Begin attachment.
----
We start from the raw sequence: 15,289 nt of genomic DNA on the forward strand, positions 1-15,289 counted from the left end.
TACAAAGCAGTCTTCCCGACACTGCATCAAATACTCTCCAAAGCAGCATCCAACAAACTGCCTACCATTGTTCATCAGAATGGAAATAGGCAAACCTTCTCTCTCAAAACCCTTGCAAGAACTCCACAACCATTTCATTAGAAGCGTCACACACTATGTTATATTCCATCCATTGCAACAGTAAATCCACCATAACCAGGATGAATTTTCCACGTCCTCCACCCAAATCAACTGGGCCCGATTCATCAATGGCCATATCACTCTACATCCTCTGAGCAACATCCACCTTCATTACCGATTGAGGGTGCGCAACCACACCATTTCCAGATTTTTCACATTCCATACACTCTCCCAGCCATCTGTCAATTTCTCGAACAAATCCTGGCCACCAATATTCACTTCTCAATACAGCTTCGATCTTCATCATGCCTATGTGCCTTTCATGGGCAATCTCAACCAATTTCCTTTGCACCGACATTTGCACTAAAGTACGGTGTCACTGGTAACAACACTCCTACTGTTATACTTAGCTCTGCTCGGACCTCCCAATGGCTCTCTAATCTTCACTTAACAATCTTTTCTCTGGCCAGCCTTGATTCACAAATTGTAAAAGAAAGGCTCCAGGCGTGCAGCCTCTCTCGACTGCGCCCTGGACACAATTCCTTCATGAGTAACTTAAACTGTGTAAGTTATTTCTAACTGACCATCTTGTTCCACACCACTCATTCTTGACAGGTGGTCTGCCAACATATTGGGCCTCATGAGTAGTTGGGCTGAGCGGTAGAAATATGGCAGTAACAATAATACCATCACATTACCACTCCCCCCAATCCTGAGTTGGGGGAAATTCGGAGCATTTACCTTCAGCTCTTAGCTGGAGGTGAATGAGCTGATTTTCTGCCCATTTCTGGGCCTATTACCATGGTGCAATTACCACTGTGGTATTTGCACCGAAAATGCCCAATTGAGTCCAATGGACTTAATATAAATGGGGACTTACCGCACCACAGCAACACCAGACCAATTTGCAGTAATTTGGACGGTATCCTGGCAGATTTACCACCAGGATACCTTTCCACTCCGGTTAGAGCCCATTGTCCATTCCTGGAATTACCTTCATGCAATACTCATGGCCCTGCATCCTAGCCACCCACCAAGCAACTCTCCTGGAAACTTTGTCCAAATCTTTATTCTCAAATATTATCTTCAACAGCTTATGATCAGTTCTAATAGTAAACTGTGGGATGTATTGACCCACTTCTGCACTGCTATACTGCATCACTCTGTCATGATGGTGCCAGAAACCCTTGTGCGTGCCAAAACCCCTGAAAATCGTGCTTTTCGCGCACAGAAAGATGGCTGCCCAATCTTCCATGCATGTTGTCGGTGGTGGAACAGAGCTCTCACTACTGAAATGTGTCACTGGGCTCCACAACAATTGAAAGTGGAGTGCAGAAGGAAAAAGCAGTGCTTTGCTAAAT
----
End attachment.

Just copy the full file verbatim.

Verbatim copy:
We start from the raw sequence: 15,289 nt of genomic DNA on the forward strand, positions 1-15,289 counted from the left end.
TACAAAGCAGTCTTCCCGACACTGCATCAAATACTCTCCAAAGCAGCATCCAACAAACTGCCTACCATTGTTCATCAGAATGGAAATAGGCAAACCTTCTCTCTCAAAACCCTTGCAAGAACTCCACAACCATTTCATTAGAAGCGTCACACACTATGTTATATTCCATCCATTGCAACAGTAAATCCACCATAACCAGGATGAATTTTCCACGTCCTCCACCCAAATCAACTGGGCCCGATTCATCAATGGCCATATCACTCTACATCCTCTGAGCAACATCCACCTTCATTACCGATTGAGGGTGCGCAACCACACCATTTCCAGATTTTTCACATTCCATACACTCTCCCAGCCATCTGTCAATTTCTCGAACAAATCCTGGCCACCAATATTCACTTCTCAATACAGCTTCGATCTTCATCATGCCTATGTGCCTTTCATGGGCAATCTCAACCAATTTCCTTTGCACCGACATTTGCACTAAAGTACGGTGTCACTGGTAACAACACTCCTACTGTTATACTTAGCTCTGCTCGGACCTCCCAATGGCTCTCTAATCTTCACTTAACAATCTTTTCTCTGGCCAGCCTTGATTCACAAATTGTAAAAGAAAGGCTCCAGGCGTGCAGCCTCTCTCGACTGCGCCCTGGACACAATTCCTTCATGAGTAACTTAAACTGTGTAAGTTATTTCTAACTGACCATCTTGTTCCACACCACTCATTCTTGACAGGTGGTCTGCCAACATATTGGGCCTCATGAGTAGTTGGGCTGAGCGGTAGAAATATGGCAGTAACAATAATACCATCACATTACCACTCCCCCCAATCCTGAGTTGGGGGAAATTCGGAGCATTTACCTTCAGCTCTTAGCTGGAGGTGAATGAGCTGATTTTCTGCCCATTTCTGGGCCTATTACCATGGTGCAATTACCACTGTGGTATTTGCACCGAAAATGCCCAATTGAGTCCAATGGACTTAATATAAATGGGGACTTACCGCACCACAGCAACACCAGACCAATTTGCAGTAATTTGGACGGTATCCTGGCAGATTTACCACCAGGATACCTTTCCACTCCGGTTAGAGCCCATTGTCCATTCCTGGAATTACCTTCATGCAATACTCATGGCCCTGCATCCTAGCCACCCACCAAGCAACTCTCCTGGAAACTTTGTCCAAATCTTTATTCTCAAATATTATCTTCAACAGCTTATGATCAGTTCTAATAGTAAACTGTGGGATGTATTGACCCACTTCTGCACTGCTATACTGCATCACTCTGTCATGATGGTGCCAGAAACCCTTGTGCGTGCCAAAACCCCTGAAAATCGTGCTTTTCGCGCACAGAAAGATGGCTGCCCAATCTTCCATGCATGTTGTCGGTGGTGGAACAGAGCTCTCACTACTGAAATGTGTCACTGGGCTCCACAACAATTGAAAGTGGAGTGCAGAAGGAAAAAGCAGTGCTTTGCTAAAT